Turkey Distribution and Trends

In Alberta, the demand for hunting wild turkeys is very high, with 5,585 applicants pursuing 200 tags in 2022 (3.6% draw success awarded to only those with 12+ years priority), while an additional 18,736 hunters applied to boost their priority level. With 24,300+ hunters seeking a turkey tag, it has become a once-in-life-time opportunity for most hunters, and many will never be drawn at the current allocation rate.

Wild turkeys were first introduced into Alberta in 1962 when 21 wild turkeys from South Dakota were translocated to the Cypress Hills in southeastern Alberta. At the same time, three wild turkeys were sent to the Brooks Pheasant Hatchery for breeding purposes and future introductions. Since then, several translocations have established populations of varying size, scattered throughout southwestern Alberta.

In 2021, we initiated a citizen science approach to monitor wild turkeys with private landholders across their range in southwestern Alberta. We divided the anticipated range of wild turkey into five zones from south to north and contacted at least ten landholders from each. Direct sightings from landholders enabled us to identify the winter location of local populations in winter 2021 along with their associated habitat features (e.g., roosts, feeding sites). We contacted 118 landowners in 2021, with many reports that turkeys were once commonly sighted in previous years but were no longer present or remained with very low numbers. In 2022, we again gathered input from 30 landholders who observed turkeys in the previous year, and together they reported roughly 790 wild turkeys observed through winter across the five zones. We are using these annual landowner counts to establish an index and help us better understand how wild turkey populations vary over time. Our online volunteer summer brood survey had 23 replies with 376 wild turkeys sighted including 126 hens, 122 poults, 41 males, and 87 with sex unknown. Poult to hen ratios are an indication of breeding success and, with an adequate sample size, these ratios can help predict population trajectory.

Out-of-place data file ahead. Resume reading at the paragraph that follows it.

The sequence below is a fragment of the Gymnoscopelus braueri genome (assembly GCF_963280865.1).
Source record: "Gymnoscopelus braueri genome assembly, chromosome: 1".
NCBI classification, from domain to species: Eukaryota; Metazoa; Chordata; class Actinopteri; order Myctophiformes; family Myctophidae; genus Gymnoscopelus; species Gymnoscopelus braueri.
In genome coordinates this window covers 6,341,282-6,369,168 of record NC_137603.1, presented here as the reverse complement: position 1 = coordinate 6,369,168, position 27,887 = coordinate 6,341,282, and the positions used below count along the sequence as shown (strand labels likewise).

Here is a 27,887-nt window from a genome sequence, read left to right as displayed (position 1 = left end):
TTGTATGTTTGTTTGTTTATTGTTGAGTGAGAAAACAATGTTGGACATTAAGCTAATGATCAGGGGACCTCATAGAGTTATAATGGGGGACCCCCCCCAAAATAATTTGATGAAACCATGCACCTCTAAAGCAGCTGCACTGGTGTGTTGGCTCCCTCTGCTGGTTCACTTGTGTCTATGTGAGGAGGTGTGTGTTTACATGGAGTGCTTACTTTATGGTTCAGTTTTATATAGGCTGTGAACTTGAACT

At the time of this report, we are translocating wild turkeys from communities in the Columbia Valley of eastern British Columbia (Edgewater, Invermere, and Radium Hot Springs) and releasing them at select sites in southwestern Alberta north of Highway 3 to Turner Valley. We have moved 177 wild birds to date and expect this number to increase before the field season end this winter.

Plans are underway to translocate wild birds from cooperating jurisdictions for the next ten years as part of a long-term strategy to build up a sustainable wild turkey population within Alberta. Translocation efforts also include the capture and relocation of wild birds from within Alberta to jump start many dozens of local populations.


Alberta Environment and Protected Areas, Alberta Fish & Game Association, British Columbia Ministry of Forests, Calgary Fish & Game Association, District of Invermere, Lethbridge Fish & Game Association, Onoway Fish & Game Association, private landholders in southwestern Alberta, Regional District of East Kootenay, Sarcee Fish & Game Association, Spruce Grove Fish & Game Association, Wheatland Conservation and Wildlife Association, Village of Radium Hot Springs, Zone 1 – Southern Alberta Fish & Game Association

Annual Summaries

Title Year Category
Turkey Distribution and Trends 2020-2021 2
Turkey Distribution and Trends 2021-2022 2
Turkey Distribution And Trends 2022-2023 2